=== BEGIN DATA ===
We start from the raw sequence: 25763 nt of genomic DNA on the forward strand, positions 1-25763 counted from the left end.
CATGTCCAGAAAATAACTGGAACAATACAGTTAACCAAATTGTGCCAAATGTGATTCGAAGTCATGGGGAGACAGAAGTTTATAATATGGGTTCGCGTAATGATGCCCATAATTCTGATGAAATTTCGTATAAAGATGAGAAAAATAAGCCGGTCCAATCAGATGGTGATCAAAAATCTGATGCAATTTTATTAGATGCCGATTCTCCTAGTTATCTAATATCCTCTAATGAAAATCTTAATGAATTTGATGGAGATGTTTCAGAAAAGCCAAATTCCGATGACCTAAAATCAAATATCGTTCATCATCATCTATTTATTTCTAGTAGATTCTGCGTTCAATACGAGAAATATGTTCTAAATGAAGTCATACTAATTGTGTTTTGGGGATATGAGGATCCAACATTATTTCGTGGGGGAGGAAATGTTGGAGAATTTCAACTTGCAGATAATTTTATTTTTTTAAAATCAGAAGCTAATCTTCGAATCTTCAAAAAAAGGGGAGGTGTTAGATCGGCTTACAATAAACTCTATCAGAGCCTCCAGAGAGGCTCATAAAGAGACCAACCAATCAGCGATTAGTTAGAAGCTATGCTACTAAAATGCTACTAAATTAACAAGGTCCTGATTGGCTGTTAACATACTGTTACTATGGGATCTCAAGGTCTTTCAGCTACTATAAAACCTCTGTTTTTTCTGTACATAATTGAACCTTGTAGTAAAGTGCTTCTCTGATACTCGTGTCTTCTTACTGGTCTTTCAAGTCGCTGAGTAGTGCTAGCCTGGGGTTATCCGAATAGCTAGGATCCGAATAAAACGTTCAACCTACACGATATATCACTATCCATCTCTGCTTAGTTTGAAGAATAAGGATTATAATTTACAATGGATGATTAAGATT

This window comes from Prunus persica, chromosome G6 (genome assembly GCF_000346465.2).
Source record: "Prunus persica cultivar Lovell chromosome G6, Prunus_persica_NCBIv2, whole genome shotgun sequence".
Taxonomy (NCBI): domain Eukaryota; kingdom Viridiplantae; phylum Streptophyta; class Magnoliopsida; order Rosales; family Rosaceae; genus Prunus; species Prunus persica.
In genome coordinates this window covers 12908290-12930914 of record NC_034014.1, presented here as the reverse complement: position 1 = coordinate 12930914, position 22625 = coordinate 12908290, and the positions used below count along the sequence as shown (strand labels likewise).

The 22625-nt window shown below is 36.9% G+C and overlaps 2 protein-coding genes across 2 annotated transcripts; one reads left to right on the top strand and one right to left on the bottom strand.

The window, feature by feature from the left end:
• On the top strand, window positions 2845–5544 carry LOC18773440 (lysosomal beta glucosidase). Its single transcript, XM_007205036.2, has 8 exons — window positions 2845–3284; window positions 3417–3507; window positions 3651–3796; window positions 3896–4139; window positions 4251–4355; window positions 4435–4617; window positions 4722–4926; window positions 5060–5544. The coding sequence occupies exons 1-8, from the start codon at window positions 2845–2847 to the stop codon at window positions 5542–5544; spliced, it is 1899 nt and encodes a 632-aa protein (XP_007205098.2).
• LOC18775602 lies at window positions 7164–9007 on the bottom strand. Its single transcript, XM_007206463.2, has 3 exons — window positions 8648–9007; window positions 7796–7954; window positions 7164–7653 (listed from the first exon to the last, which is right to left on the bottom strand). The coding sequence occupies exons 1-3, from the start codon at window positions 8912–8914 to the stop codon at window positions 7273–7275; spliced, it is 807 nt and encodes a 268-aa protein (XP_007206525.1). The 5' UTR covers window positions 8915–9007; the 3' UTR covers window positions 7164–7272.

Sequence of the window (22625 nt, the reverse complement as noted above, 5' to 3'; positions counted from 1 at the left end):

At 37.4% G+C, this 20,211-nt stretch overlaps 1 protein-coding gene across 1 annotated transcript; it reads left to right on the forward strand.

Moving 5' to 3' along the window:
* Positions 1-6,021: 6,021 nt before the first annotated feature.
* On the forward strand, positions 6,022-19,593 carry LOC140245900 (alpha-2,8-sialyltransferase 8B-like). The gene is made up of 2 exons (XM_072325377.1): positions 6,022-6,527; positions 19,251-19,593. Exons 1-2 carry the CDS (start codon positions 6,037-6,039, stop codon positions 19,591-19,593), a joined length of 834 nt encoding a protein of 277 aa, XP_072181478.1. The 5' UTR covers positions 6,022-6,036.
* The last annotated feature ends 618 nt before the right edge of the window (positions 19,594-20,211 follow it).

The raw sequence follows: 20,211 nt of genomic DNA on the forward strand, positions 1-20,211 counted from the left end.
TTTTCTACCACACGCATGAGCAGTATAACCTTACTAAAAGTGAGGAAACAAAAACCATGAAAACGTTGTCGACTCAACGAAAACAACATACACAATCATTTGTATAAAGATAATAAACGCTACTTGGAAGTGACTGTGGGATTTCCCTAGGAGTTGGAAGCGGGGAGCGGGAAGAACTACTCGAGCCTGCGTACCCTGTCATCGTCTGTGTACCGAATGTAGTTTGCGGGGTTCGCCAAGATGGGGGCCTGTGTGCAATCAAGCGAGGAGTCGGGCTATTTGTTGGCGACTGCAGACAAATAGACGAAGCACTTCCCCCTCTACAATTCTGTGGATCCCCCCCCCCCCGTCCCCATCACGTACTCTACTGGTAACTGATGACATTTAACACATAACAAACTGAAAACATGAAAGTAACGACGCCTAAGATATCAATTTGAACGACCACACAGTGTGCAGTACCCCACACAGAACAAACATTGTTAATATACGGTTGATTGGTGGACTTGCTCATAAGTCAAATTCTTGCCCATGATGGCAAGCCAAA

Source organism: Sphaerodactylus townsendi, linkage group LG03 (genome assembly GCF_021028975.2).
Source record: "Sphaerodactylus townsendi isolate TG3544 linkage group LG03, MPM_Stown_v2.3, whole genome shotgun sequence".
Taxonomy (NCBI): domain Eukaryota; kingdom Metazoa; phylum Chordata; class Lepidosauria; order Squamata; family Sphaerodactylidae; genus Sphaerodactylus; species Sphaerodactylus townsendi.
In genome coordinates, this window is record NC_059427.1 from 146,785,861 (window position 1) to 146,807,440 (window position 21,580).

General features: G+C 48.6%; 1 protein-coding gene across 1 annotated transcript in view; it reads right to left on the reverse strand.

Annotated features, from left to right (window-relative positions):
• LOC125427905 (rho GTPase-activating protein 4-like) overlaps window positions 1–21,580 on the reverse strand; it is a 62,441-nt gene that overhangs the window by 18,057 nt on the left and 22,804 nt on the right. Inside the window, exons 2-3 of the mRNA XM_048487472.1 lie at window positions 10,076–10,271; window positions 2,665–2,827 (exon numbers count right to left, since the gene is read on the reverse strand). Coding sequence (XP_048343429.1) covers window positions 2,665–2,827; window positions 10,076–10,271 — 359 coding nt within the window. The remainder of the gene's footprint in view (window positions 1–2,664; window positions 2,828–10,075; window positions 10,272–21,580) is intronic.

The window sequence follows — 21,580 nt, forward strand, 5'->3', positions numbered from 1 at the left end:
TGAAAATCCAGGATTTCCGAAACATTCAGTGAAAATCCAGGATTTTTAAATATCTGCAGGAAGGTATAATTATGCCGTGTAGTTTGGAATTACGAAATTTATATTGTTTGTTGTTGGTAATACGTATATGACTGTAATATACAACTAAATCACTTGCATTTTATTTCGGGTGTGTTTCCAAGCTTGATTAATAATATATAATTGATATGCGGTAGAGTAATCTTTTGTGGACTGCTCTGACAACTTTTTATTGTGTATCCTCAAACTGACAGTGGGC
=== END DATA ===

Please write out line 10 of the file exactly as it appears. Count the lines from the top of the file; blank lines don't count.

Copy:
• LOC18775602 lies at window positions 7164–9007 on the bottom strand. Its single transcript, XM_007206463.2, has 3 exons — window positions 8648–9007; window positions 7796–7954; window positions 7164–7653 (listed from the first exon to the last, which is right to left on the bottom strand). The coding sequence occupies exons 1-3, from the start codon at window positions 8912–8914 to the stop codon at window positions 7273–7275; spliced, it is 807 nt and encodes a 268-aa protein (XP_007206525.1). The 5' UTR covers window positions 8915–9007; the 3' UTR covers window positions 7164–7272.